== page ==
That Sad Thanksgiving - |

That Sad Thanksgiving

BY PAUL SCHINDLER | I was just days shy of nine years old that Thanksgiving Day. Much later I read Melville’s line about the “damp, drizzly November in my soul,” but Thanksgiving’s almost always carved out a warm place in my heart. A long weekend. None of Christmas’ ups and downs. And as I’ve grown older, I’ve always been able to find family.

Back then, my older brothers and I usually spent Thanksgiving morning at the nearby schoolyard courts shooting baskets. Not that I ever had the coordination needed or the guts to throw my elbows around, but at least I could show my big brothers I could hit the hoop.

I can’t remember if we went to the schoolyard that Thanksgiving. I remember that six days before, when I was going back to school after lunch, I heard the president had been shot. Panicky, the other kids and I also heard that John-John was shot. And then it was Johnson was shot. And only then, John Connally, the Texas governor.

An hour or so later, we heard that President Kennedy was dead. One girl stood up clapping. Hurt made my mind go blank. I kept my mouth shut.

My brother was home sick, so after school I had to go to his sixth grade class and pick up his homework. He had the only man teacher at the school, and a few of the boys in his class were hanging around talking about whether Goldwater did it. They ignored me and kept me waiting, but even though I felt very small I thought they were idiots.

When I was finally walking home, I thought I had to not cry when I got there. I kept thinking, “I didn’t even know him. Why do I want to cry?” I think I already felt shame from the feelings men gave me.

When I got home, my brother screamed at me for smiling on a day like that. My father got home a little later and walked right over to the hi-fi. We had a Vaughn Meader record called “The First Family,” where he mostly made fun of the way Kennedy said “vigah” and “Cuber.” My dad cracked the album over his thigh.

On Sunday, when my parents were at the grocery store, my brothers and I watched Jack Ruby shoot Lee Harvey Oswald. After that, my dad took us bowling for my oldest brother’s birthday.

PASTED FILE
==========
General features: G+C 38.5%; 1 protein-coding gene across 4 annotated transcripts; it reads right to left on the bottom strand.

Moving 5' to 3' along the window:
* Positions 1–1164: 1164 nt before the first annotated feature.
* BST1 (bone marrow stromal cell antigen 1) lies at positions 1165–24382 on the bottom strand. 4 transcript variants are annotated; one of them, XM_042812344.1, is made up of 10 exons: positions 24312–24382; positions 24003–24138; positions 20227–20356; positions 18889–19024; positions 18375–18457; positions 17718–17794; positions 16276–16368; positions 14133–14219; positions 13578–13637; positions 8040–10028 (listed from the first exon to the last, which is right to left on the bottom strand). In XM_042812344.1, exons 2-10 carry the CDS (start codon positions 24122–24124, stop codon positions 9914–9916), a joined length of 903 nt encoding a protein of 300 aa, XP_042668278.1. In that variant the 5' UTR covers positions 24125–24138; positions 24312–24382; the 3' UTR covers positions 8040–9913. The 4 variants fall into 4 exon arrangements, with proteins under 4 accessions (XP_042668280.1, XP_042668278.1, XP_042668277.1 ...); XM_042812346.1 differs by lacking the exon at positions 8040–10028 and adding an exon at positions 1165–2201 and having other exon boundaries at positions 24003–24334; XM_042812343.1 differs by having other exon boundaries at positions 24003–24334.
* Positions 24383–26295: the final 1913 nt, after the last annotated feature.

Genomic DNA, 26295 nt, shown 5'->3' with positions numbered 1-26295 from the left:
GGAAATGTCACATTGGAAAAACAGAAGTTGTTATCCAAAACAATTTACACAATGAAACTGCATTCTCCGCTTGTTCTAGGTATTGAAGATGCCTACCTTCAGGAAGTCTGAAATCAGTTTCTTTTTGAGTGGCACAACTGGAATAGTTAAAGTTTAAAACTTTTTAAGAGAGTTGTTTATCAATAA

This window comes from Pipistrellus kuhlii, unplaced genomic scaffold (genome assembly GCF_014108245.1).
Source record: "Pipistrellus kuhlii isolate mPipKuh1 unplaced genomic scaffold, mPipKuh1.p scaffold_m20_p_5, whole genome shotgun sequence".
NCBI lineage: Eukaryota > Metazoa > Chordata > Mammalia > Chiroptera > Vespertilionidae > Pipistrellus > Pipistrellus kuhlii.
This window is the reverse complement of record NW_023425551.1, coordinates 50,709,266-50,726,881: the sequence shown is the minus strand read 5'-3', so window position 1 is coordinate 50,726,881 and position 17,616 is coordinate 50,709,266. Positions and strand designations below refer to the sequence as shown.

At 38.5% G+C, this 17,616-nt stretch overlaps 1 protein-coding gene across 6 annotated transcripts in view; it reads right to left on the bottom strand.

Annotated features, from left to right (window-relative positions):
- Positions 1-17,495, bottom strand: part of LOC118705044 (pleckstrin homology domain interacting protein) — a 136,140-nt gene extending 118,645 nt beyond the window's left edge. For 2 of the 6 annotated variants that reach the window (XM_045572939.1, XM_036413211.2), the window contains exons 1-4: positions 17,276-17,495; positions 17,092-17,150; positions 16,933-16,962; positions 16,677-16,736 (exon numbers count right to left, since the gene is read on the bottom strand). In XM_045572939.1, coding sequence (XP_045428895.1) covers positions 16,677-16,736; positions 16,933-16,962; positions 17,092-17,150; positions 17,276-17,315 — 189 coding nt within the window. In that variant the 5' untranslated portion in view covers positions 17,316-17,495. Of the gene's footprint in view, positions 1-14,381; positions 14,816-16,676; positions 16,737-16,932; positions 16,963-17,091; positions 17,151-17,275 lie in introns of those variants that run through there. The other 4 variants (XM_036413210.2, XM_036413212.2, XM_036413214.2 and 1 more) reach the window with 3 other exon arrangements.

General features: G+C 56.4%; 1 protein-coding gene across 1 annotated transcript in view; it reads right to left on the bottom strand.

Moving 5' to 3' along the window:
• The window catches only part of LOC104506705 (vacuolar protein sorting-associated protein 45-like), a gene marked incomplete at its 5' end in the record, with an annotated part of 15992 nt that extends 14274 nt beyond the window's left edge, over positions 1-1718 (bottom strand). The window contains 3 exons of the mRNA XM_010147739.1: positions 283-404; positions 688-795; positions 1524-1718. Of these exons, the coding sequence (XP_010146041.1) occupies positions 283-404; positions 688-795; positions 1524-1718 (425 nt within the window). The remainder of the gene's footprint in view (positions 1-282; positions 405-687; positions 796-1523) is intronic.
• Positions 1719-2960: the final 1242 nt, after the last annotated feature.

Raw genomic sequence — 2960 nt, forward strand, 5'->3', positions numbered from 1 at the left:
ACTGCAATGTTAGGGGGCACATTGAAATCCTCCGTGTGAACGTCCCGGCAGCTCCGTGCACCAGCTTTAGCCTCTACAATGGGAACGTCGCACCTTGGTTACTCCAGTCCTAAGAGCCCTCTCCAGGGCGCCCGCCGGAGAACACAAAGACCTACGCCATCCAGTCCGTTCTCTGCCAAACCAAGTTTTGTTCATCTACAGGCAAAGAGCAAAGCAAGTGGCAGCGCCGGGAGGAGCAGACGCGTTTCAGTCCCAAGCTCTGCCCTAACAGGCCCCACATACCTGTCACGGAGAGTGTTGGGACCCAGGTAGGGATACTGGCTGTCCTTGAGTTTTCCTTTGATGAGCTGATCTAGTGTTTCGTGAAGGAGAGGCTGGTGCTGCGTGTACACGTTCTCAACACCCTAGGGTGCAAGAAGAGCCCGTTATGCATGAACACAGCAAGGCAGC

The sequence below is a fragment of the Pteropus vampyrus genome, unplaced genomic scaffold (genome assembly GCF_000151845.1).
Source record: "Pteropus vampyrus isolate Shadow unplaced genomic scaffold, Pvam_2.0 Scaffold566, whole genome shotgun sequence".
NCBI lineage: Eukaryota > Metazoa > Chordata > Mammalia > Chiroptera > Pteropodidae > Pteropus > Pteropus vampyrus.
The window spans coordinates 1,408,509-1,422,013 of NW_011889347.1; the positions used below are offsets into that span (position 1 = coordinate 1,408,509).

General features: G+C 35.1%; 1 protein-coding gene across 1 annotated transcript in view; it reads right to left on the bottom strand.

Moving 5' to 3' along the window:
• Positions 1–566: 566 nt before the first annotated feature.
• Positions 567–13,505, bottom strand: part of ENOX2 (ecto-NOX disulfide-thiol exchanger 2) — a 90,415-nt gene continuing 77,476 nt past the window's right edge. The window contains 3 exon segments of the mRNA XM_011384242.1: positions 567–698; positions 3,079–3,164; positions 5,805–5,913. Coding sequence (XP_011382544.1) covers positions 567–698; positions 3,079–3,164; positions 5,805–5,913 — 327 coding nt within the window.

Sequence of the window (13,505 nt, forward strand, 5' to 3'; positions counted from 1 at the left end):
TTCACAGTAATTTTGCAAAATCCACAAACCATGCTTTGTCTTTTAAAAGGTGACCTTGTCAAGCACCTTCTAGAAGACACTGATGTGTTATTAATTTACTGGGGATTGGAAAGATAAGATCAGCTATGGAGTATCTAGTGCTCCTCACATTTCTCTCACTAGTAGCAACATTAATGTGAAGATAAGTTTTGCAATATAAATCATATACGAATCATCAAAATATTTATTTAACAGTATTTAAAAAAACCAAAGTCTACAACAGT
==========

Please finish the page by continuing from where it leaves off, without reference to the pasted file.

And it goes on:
Later, when we watched the crowds file past the president’s coffin, my mom told me you could tell the Catholics because they were making the sign of the cross. She stood in front of the TV crying. We all cried when Jackie prompted John-John in a salute to his father at the end of it all.

On Thanksgiving, we knew President Johnson would go on TV to talk to the country. We knew we would watch it. It was after we ate.

I later learned that Johnson was a big talker and a colorful man. That day, he looked like a grandfather. His Texas drawl was soft and slow and his face was very tight. It seemed like we were supposed to feel better after he spoke, but it was still just sad. I really wanted to see Jackie, the beautiful lady behind the black veil a few days before. It would be years before we saw her again, and by then a lot of people had turned on her.

I don’t know if the whole country would watch the president on TV on Thanksgiving today. It’s probably something to think about. And it’s probably good to remember that on one sad Thanksgiving Day, we all did.


Share This Post

3 Responses to That Sad Thanksgiving

  1. Steph NJ November 29, 2013 at 7:27 pm

    Paul..Thank you for your recollections of that first Thanksgiving following that long & dreadful weekend.This past weekend, I had posted on FB my childhood memories of those 4 days, and though I had more to share about that Thanksgiving a few days after,I figured I would move on and away from the topic of 1963 and reboot myself back into 2013.But you are quite right about that holiday after the tragedy.It was not the family celebration we wanted and expected.That Thursday, November 28 was like an extended wake as family members gathered for for a holiday meal but traded their information,raw feelings and fears.How could have been otherwise for Americans that day?

  2. StephNJ November 29, 2013 at 7:30 pm

    RE: Previous post….Steph NJ email

  3. Albert Amateau November 30, 2013 at 9:11 am

    Paul: Lovely piece !


Leave a Reply

Your email address will not be published. Required fields are marked *

two − = one

You may use these HTML tags and attributes: <a href="" title=""> <abbr title=""> <acronym title=""> <b> <blockquote cite=""> <cite> <code> <del datetime=""> <em> <i> <q cite=""> <strike> <strong>